The Twenty-Something Series: How creating a vision board is helping me to dream big

At the start of the year, I created a vision board - and it's totally transformed my way of looking at my goals. Here's why I think vision boards work so well in helping you dream big!

Here's a sentence I never expected to say: The power of the vision board is not to be underestimated.

On the graduate scheme I worked on when I joined the company I work for now, we had graduate development days. Earlier this year, we were tasked with an exercise of drawing out where we saw ourselves in 15, 20, 30 years. People drew homes, yachts, seaside retreats, families and dollar signs.

I drew a red carpet, a huge stack of books with my name on them, a stage with ‘CIO 100’ and ‘TED’ plastered on it. I drew book fairs and an airplane jetting off to LA, Amsterdam, Rome. And, crucially, a home office.

“Is that where you see yourself in 20 years?” someone asked me.

“No. This is more like 5 to 10 years.”

(Aspirational as heck, I know, but that was kind of the whole point of the exercise.)

I didn't struggle to come up with what I wanted to put on my sheet, and found I actually enjoyed the whole thing a lot. 

So, that weekend, I opened up my journal, where I’d written out my list of goals for the year, and opened a fresh double page. I grabbed my Sharpies and got to drawing. It was pretty similar to the one I’d drawn with the grads, but more refined, more carefully thought-out.

Making a vision board was not something I’d done before. I’d seen some online, thought it was a cute idea, and that was kind of it. I’d just never given it much thought.

But sitting down and thinking ‘What do I want?’ was an interesting kind of exercise. 

I wanted to publish more books, maybe do book tours, maybe have more movie adaptations made. I wanted to build my career in IT and become a CIO one day. I want to travel with my friends to places I’ve always wanted to see. I want a house plant and a home office space with motivational posters on the wall. (There was more, but I won’t go into it all here.)

Sure, I knew these things about myself. It wasn’t that hard to come up with answers to that question. But this was the first time I’d sat down and put it all on paper – and committed to it.

Okay, cute, bet that was a fun afternoon, I hear you say. So what?

I can’t remember where I read it, but I saw a great piece of advice on how to use vision boards, and it has stuck with me ever since:

“If you get an opportunity, ask yourself, will this help you achieve what you want?” 

Prime example: A job came up at work earlier this year. I knew the manager, had the right sort of skills. I really wanted to stay on past the end of my two-year contract in September, but asking myself this question made me stop and consider if it was worth it. And it was: I decided that yes, it would help me build my career the way I wanted to, and it wasn’t a job I was taking so I could stay at the company, just because. That attitude and realisation it’s helped me get a lot more out of the role since I started.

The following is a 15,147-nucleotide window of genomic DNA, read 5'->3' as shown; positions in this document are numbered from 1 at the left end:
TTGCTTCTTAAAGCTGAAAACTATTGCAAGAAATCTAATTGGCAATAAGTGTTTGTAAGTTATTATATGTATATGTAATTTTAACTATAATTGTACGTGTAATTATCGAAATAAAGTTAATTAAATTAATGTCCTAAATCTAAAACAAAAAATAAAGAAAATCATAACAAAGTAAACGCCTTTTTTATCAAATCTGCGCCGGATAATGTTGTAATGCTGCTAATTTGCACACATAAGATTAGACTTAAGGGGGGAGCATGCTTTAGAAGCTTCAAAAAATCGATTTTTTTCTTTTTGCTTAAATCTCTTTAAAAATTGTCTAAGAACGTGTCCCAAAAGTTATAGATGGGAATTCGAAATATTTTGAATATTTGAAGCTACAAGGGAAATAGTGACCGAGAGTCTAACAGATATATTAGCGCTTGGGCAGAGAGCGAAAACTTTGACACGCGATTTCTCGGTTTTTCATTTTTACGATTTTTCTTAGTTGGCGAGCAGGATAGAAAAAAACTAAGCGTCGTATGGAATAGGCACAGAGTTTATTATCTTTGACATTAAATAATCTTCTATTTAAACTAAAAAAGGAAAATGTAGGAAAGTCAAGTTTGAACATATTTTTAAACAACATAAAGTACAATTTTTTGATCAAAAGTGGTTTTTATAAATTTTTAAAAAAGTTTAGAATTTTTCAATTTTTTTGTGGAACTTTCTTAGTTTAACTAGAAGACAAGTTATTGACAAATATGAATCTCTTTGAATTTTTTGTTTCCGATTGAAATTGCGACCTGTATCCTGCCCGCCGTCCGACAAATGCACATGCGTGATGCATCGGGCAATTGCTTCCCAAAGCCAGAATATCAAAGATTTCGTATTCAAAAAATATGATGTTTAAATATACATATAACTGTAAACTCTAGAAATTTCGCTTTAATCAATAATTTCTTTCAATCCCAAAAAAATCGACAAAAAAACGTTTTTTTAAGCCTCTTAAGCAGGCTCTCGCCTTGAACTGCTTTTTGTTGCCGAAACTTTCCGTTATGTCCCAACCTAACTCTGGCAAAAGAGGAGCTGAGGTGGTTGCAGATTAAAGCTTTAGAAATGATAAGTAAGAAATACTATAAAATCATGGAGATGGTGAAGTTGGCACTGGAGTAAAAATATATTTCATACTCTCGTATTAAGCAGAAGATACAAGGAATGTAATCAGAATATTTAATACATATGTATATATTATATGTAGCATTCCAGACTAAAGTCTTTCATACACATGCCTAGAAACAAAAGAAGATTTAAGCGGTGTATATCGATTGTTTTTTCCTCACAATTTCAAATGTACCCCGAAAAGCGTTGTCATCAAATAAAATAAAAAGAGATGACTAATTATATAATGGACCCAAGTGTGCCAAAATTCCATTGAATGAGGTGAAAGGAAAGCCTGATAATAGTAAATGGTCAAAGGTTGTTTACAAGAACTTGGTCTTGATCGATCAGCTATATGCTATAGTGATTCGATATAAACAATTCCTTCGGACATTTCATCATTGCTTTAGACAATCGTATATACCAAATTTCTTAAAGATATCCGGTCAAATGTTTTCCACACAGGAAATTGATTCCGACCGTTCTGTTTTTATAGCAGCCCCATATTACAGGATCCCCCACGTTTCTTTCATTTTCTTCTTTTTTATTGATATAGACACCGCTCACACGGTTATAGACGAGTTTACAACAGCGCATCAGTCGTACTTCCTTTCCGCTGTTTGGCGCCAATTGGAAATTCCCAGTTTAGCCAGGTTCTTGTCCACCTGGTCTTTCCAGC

I started looking for a house earlier this year, too, once I got the permanent role. My mum was helping me trawl through Rightmove and said I needed a guest bedroom. I argued that what I needed more than that was a home office. That’s what I wanted, and I wouldn’t really be happy if I went through the whole hassle of buying a house just to not have that space. I stuck by that – and we ended up changing the search to three-bed houses to accommodate it, and ignoring any that had such a small box-room third bedroom it wouldn’t function as an office space. 

Having that vision board to refer back to and question has been a big help when trying to make big decisions. 

One of the big things I’ve gotten out of having a vision board is that it’s put me back in the frame of mind to dream big.

When I started sharing my work online, I always thought it would be nice to be published one day. A pie-in-the-sky kind of dream that… ended up working out. I thought it’d be nice to have a movie of my books. A pie-in-the-sky kind of dream that… ended up working out. 

I see other authors talking at book fairs, with posters promoting their books on the Tube, doing book tours – and I think, I want that, too. And there's no reason I can't have that some day. I can work to try and make that happen, instead of just being jealous whenever I see it on Instagram. 

It’s helped readjust my mind set from ‘Ugh I wish that would happen to me’ to ‘How can I make that happen?’ Which, honestly, is way less draining and a way better motivator.

I’m back to dreaming big, rather than just chugging along and getting comfortable. I’m so much happier when I’m pushing myself and being challenged, and doing something I love – whether that’s learning a new language or writing new books.

I got given some advice before where I was told to “take everything to the nth degree”. And you know what? I am doing my darndest.

Learning Portuguese? Oh, fun. Finish that Duolingo learning tree and buy Harry Potter in Portuguese to read! Writing a new book? Imagine it on bookshelves! Having adaptations made! Translated foreign editions filling bookshelves you will one day own in a house you will one day own!

Vision boards might seem silly, or frivolous, but if you harness them in the right way, I really believe there’s a lot to be said for them. And I look forward to re-drafting mine next year!

Do you use vision boards? I’d love to hear – especially how they help motivate you! Let me know in the comments or over on Twitter @Reekles.

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